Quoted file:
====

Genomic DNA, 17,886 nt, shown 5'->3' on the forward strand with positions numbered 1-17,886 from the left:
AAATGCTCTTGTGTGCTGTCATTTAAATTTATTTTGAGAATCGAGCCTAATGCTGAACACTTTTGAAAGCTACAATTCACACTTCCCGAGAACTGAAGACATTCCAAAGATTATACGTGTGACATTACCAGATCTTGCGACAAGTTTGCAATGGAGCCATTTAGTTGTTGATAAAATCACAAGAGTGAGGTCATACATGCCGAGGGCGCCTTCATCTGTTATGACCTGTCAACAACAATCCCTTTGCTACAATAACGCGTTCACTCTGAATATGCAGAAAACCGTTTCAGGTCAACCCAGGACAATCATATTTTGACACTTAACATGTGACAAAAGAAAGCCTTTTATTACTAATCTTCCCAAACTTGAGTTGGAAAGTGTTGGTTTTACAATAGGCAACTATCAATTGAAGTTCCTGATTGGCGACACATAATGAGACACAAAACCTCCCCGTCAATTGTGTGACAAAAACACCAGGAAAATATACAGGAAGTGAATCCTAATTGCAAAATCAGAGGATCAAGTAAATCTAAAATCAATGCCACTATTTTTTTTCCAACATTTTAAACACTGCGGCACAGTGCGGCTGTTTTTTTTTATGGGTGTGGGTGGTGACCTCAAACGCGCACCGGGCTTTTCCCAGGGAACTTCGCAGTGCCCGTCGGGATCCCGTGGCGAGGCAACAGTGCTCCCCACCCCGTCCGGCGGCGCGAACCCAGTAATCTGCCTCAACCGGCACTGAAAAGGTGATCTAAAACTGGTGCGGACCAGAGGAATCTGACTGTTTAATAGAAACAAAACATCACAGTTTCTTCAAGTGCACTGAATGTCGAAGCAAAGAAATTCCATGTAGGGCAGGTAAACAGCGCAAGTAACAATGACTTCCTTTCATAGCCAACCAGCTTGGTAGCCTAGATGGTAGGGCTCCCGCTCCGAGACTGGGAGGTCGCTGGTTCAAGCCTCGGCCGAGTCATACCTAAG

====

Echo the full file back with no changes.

Genomic DNA, 17,886 nt, shown 5'->3' on the forward strand with positions numbered 1-17,886 from the left:
AAATGCTCTTGTGTGCTGTCATTTAAATTTATTTTGAGAATCGAGCCTAATGCTGAACACTTTTGAAAGCTACAATTCACACTTCCCGAGAACTGAAGACATTCCAAAGATTATACGTGTGACATTACCAGATCTTGCGACAAGTTTGCAATGGAGCCATTTAGTTGTTGATAAAATCACAAGAGTGAGGTCATACATGCCGAGGGCGCCTTCATCTGTTATGACCTGTCAACAACAATCCCTTTGCTACAATAACGCGTTCACTCTGAATATGCAGAAAACCGTTTCAGGTCAACCCAGGACAATCATATTTTGACACTTAACATGTGACAAAAGAAAGCCTTTTATTACTAATCTTCCCAAACTTGAGTTGGAAAGTGTTGGTTTTACAATAGGCAACTATCAATTGAAGTTCCTGATTGGCGACACATAATGAGACACAAAACCTCCCCGTCAATTGTGTGACAAAAACACCAGGAAAATATACAGGAAGTGAATCCTAATTGCAAAATCAGAGGATCAAGTAAATCTAAAATCAATGCCACTATTTTTTTTCCAACATTTTAAACACTGCGGCACAGTGCGGCTGTTTTTTTTTATGGGTGTGGGTGGTGACCTCAAACGCGCACCGGGCTTTTCCCAGGGAACTTCGCAGTGCCCGTCGGGATCCCGTGGCGAGGCAACAGTGCTCCCCACCCCGTCCGGCGGCGCGAACCCAGTAATCTGCCTCAACCGGCACTGAAAAGGTGATCTAAAACTGGTGCGGACCAGAGGAATCTGACTGTTTAATAGAAACAAAACATCACAGTTTCTTCAAGTGCACTGAATGTCGAAGCAAAGAAATTCCATGTAGGGCAGGTAAACAGCGCAAGTAACAATGACTTCCTTTCATAGCCAACCAGCTTGGTAGCCTAGATGGTAGGGCTCCCGCTCCGAGACTGGGAGGTCGCTGGTTCAAGCCTCGGCCGAGTCATACCTAAG